Helpdesk: October - Binding brakes
Name David Wood
Car Hyundai i20
Problem Brakes binding
The faster you act if your new car has a problem, the better your chance of having that problem resolved. Fortunately, David Wood moved quickly when his Hyundai i20 wouldn’t.
David bought his car from Lincoln Hyundai. ‘It never worked properly, with the brakes sticking on journeys of more than 10 miles or so,’ David told Helpdesk. He twice took the car back to the dealer, but the sticking brakes wouldn’t go away.
Less than two weeks after buying his new car, David decided it wasn’t safe to drive and left it with the dealer. Lincoln Hyundai told David it was waiting on a replacement part from Korea that was unlikely to arrive for nearly a month.
Angry that he had bought a new car with faulty brakes, David wrote to the dealer and Hyundai customer services asking for a replacement or a full refund.
David also wrote to Helpdesk asking for our advice. We told him that because less than a month had passed since he had bought the i20, rejecting the car was still an option. Although not rigidly defined in law, rejection must usually take place within four weeks or so. However, Helpdesk has found that manufacturers and dealers prefer to find a way to keep a customer rather than refunding their money and parting ways.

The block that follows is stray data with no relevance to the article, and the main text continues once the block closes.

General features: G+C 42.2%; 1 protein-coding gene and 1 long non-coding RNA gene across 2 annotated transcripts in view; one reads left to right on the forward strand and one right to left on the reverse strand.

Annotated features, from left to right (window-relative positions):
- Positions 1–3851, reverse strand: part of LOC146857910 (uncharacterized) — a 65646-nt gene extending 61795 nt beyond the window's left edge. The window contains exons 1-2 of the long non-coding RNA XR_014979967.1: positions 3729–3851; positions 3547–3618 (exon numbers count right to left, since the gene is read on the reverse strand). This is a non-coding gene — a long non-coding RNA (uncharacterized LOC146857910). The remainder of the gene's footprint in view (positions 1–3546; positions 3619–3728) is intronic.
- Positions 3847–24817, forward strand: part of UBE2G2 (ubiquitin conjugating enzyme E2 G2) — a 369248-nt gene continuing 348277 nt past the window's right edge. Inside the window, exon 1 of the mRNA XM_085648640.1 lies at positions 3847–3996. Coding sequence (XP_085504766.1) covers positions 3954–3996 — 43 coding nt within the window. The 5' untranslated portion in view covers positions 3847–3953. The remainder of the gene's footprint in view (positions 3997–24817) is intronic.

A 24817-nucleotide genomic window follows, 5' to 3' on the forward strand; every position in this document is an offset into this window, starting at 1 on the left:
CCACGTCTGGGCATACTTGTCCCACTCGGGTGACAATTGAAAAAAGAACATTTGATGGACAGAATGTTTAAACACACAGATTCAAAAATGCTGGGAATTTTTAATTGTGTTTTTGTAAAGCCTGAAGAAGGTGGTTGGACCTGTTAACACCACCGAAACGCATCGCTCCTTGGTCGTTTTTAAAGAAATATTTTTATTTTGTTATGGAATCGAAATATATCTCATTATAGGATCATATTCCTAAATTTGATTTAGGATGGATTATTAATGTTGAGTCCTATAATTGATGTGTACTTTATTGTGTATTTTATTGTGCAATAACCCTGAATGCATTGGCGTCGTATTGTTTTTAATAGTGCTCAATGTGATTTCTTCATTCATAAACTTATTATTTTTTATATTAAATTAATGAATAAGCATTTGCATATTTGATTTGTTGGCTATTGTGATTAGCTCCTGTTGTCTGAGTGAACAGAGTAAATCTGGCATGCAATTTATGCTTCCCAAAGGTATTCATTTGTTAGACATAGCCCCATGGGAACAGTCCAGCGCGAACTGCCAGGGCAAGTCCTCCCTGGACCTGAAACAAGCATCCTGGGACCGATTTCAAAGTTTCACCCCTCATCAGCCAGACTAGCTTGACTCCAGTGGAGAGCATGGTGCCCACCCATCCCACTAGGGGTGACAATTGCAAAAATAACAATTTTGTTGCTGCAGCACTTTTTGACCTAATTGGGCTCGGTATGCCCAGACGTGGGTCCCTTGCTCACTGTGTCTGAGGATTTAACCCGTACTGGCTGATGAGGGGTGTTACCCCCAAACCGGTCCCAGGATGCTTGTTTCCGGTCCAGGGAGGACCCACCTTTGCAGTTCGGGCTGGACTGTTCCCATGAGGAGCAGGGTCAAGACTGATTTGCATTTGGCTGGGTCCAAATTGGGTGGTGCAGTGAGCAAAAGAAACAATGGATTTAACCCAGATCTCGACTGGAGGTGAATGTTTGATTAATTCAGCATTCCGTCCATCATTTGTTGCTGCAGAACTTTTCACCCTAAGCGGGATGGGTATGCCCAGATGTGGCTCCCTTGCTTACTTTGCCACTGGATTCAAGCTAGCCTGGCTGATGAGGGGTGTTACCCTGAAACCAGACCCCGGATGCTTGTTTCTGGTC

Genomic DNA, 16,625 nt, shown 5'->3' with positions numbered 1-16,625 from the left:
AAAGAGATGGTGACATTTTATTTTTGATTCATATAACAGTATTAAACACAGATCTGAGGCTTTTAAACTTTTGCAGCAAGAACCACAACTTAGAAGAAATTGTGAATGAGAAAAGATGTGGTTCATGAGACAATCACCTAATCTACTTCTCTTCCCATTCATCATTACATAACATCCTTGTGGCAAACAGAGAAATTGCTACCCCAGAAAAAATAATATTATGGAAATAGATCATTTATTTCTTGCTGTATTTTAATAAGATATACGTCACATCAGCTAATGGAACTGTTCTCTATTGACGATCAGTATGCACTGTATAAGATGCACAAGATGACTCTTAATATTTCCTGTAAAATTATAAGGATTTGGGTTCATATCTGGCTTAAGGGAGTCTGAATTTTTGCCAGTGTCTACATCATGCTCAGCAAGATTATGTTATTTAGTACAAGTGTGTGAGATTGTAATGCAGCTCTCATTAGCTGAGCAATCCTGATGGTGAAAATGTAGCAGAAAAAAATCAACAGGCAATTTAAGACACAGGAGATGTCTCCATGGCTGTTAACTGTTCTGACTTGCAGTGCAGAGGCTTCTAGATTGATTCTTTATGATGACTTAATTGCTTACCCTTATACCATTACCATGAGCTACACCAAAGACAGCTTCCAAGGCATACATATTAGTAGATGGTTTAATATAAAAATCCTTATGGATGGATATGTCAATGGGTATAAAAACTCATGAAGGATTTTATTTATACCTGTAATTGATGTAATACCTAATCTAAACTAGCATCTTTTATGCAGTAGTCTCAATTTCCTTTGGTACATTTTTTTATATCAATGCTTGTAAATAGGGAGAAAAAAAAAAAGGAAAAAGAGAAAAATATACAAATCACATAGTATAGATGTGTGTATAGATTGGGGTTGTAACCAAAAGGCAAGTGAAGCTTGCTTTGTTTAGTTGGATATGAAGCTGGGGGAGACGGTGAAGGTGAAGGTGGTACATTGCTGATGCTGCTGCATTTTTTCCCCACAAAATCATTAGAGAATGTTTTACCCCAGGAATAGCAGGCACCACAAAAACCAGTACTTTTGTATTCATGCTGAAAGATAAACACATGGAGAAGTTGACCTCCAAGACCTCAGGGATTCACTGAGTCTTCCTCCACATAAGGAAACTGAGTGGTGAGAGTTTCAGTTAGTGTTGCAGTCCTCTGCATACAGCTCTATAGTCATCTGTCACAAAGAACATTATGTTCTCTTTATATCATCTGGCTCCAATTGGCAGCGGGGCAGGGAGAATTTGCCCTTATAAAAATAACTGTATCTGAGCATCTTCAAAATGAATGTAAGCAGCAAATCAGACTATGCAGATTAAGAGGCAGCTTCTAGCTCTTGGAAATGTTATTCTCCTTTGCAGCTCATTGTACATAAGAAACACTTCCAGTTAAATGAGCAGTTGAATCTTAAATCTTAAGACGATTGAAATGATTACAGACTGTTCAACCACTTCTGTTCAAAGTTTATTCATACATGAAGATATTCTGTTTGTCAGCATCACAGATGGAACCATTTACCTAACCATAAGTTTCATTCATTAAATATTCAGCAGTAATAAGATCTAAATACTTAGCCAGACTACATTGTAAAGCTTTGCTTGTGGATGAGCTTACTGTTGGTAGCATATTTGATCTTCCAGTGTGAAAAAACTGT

We wrote to Hyundai, asking the company to respond to David’s concerns and if any other owners had reported a similar fault.
While we waited for an answer, the dealer told David the brake component it had been waiting for had arrived and his car was fixed. However, just one day after collecting the car the sticking brakes returned.
We updated Hyundai. A few days later we heard back: ‘We are now aware that Mr Wood has given us reasonable opportunity to effect a final repair, and as a result we have made the decision to acknowledge the customer’s concerns and we will be contacting Mr Wood to discuss the options with him regarding changing his vehicle.’ Hyundai told us the sticking brakes had been caused by incorrect fitting of a component rather than faulty design, and that it was not aware of other owners with the same problem.
The next day David spoke to Hyundai and was offered a replacement new car.
If this happens to you
1 If you want to reject a faulty car, do so in writing within a month
2 Contact both the dealer and manufacturer. If the car is on finance, write to the lender, too.
3 Remain polite and take legal action only as a last resort.